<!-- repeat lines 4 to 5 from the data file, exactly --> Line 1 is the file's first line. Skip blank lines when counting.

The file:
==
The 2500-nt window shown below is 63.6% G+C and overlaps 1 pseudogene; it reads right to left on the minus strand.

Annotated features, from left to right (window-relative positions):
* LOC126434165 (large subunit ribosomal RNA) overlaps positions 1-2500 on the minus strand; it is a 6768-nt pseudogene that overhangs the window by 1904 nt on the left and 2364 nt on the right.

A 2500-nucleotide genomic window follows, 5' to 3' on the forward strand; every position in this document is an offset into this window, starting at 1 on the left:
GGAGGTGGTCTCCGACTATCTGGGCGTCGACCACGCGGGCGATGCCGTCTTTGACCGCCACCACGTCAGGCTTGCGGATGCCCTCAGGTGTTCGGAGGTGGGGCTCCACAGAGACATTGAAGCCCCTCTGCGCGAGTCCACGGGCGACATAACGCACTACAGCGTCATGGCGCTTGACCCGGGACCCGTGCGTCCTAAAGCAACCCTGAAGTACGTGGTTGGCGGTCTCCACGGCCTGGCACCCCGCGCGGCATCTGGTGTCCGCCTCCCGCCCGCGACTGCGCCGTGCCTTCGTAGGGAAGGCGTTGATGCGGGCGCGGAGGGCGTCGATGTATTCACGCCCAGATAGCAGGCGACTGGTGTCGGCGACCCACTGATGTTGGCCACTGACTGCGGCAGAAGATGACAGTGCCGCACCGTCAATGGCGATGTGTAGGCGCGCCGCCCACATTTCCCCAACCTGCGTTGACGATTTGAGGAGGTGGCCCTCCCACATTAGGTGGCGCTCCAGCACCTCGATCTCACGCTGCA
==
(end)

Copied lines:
A 2500-nucleotide genomic window follows, 5' to 3' on the forward strand; every position in this document is an offset into this window, starting at 1 on the left:
GGAGGTGGTCTCCGACTATCTGGGCGTCGACCACGCGGGCGATGCCGTCTTTGACCGCCACCACGTCAGGCTTGCGGATGCCCTCAGGTGTTCGGAGGTGGGGCTCCACAGAGACATTGAAGCCCCTCTGCGCGAGTCCACGGGCGACATAACGCACTACAGCGTCATGGCGCTTGACCCGGGACCCGTGCGTCCTAAAGCAACCCTGAAGTACGTGGTTGGCGGTCTCCACGGCCTGGCACCCCGCGCGGCATCTGGTGTCCGCCTCCCGCCCGCGACTGCGCCGTGCCTTCGTAGGGAAGGCGTTGATGCGGGCGCGGAGGGCGTCGATGTATTCACGCCCAGATAGCAGGCGACTGGTGTCGGCGACCCACTGATGTTGGCCACTGACTGCGGCAGAAGATGACAGTGCCGCACCGTCAATGGCGATGTGTAGGCGCGCCGCCCACATTTCCCCAACCTGCGTTGACGATTTGAGGAGGTGGCCCTCCCACATTAGGTGGCGCTCCAGCACCTCGATCTCACGCTGCA